Thursday, November 21, 2013


    Hasn't there been someone in your life who provided a special motivation or guidance?  A parent, teacher, coach, pastor, counselor, boss, or someone in a position to mentor you who left an imprint? 
    I've been lucky to have several. I think the first time I realized it was as a High School kid attending a statewide journalism workshop when a young teacher got through to me.  His advice was to read, a lot. Then he said pay attention to the pros.  If you read them, try to act like them, try to think like them, then you'll become one of them.  It happened.
    I wrote a letter to David Brinkley in my senior year of high school, asking his advice about a course of study in college.  He suggested history, economics, science, political science and said read, a lot.  He said you also need to learn to write, well. Years later over a lunch with Brinkley we laughed about how seriously I took his word. In an exquisite irony, just a few years before our lunch, Brinkley was on a panel of judges that awarded me a national Emmy Award. At the time his comment was that I had written "one of television's finest programs."  The award was for an investigative documentary on the Ku Klux Klan. 
     An early boss demonstrated a tireless pursuit of a story and a dedication to absolute honesty and an attempt at fairness and balance. 
     Bruce and Judy who demonstrated that a passion for
life and matters of the mind can and will lead you on a life long adventure.
     Earlier, a junior high school basketball coach taught me the power of drilling, over and over to improve a skill. And long before Phil Jackson got accolades for his "zen" coaching, my coach had us do"imaging," picturing or seeing ourselves perform well in individual skills and as a team.
     A little later I was taken into a group that some considered old fashioned or anachronistic. It was dedicated to teaching young men the skills of knighthood-chivalry, fidelity, courage, brotherly love, respect and devotion to learning. Older men, accomplished in many skills, guided us. One of those men, his name was Buddy, had a profound impact on all of us.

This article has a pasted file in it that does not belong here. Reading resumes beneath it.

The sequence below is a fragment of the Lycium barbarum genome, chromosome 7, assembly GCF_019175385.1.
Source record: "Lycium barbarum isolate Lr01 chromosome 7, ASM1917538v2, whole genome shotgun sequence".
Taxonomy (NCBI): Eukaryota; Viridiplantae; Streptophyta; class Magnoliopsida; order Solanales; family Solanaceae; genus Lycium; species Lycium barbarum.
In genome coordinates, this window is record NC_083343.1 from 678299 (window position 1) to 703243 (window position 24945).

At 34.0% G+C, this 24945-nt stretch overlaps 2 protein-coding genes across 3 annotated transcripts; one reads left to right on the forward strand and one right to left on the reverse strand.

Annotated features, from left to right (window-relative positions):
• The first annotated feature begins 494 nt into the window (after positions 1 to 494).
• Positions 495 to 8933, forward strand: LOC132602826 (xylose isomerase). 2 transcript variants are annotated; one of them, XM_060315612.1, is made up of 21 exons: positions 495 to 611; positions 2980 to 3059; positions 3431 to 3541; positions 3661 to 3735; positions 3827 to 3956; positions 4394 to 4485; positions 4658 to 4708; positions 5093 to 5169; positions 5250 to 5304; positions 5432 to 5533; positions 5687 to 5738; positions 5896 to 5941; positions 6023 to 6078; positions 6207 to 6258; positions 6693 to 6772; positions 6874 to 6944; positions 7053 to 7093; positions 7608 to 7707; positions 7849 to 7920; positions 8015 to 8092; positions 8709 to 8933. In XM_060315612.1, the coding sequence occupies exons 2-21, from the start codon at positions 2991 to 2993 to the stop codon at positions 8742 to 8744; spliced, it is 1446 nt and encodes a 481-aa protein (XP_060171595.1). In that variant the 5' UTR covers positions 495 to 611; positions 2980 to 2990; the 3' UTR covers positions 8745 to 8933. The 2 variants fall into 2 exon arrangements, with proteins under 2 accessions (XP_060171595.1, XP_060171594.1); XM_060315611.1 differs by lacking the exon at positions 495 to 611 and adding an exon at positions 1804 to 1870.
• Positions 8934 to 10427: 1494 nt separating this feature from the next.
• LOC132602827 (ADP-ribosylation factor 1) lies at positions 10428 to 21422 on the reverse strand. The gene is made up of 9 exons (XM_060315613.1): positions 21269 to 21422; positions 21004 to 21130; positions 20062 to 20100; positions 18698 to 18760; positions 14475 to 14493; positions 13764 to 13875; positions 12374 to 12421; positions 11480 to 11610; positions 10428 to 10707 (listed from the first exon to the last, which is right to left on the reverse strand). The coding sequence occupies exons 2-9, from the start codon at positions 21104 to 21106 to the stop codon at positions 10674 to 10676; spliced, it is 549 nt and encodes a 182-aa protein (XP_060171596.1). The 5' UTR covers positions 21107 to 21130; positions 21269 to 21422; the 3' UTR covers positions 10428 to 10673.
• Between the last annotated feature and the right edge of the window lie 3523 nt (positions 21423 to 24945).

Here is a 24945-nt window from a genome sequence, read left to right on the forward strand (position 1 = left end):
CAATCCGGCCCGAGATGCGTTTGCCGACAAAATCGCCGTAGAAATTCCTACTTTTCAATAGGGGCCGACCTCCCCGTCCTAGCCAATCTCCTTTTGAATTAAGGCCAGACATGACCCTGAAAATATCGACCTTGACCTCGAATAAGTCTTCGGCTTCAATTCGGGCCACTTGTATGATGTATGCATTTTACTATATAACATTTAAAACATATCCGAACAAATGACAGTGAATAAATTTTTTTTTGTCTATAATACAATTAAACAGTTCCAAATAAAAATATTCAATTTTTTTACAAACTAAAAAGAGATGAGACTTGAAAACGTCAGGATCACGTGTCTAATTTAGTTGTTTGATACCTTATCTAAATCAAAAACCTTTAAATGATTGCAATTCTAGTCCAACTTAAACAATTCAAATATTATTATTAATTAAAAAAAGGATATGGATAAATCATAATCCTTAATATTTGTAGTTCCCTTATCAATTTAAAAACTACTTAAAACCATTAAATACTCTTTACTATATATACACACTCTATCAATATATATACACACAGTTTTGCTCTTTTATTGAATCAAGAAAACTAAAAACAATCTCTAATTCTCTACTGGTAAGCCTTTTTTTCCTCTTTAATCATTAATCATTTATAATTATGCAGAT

Howard Stone and William Enright, two tall, powerful, intellectual, extraordinarily gifted theologians and pastors demonstrated how to weave intellect, faith, humor and humility into living a life of good.
     As an adult I met, read and studied John Wooden, the extraordinary coach and motivator. Wooden was more than a "Wizard of Westwood," he was a gentleman and teacher for the ages.
     Another true mentor was my father who showed me an absolute dedication to the principles of this democratic republic and fair play. I cannot tell you how many times I heard him invoke the Voltaire line, "I may disagree with what you say but will defend to death your right to say it."
     He was a true egalitarian and a man of a deep and guiding faith. "Make the most of each day," he said so many times, I hear myself saying that to my daughters.
     Mentors, in their own way, shaped, molded and guided.
     And there are others
   Serious historians and just average Americans, in large measure, say Abraham Lincoln was the greatest American President. 
    Dad made sure that on our first trip to Washington, when I was a school boy, we got here after dark. There is a power that is beyond words when you behold this temple setting, washed in light. 
    There is a solemnity and greatness that is palpable.  
    It is fitting that this stone version of a giant of a man
looks toward the monument for another human who seemed to ascend to greatness by his acts to service and devotion to our national cause.  George Washington is paid tribute in another post.
     Count those who have guided you.  It will make you smile.
      See you down the trail.


  1. Probably my mentors were all of the broadcast news directors I worked under - Larry Mills in Bismarck, Fred Heckman in Indianapolis and the very best of all of them, including several others in Phoenix, the incomparable Al Buch.

  2. My favorite mentor was my fifth grade art teacher, Bob Mestemacher. I doubt I would have pursued a career in art without his help and encouragement.

  3. My high school journalism teacher, Mr. Morris Saxe. He saw that I had an undeveloped writing skill and helped me to develop it and gave me confidence to think and stand by my convictions and truth in journalism.

  4. My father, Fr. O'Rourke ,Vice Principal of Loyola High School, and having grown up in the depression, FDR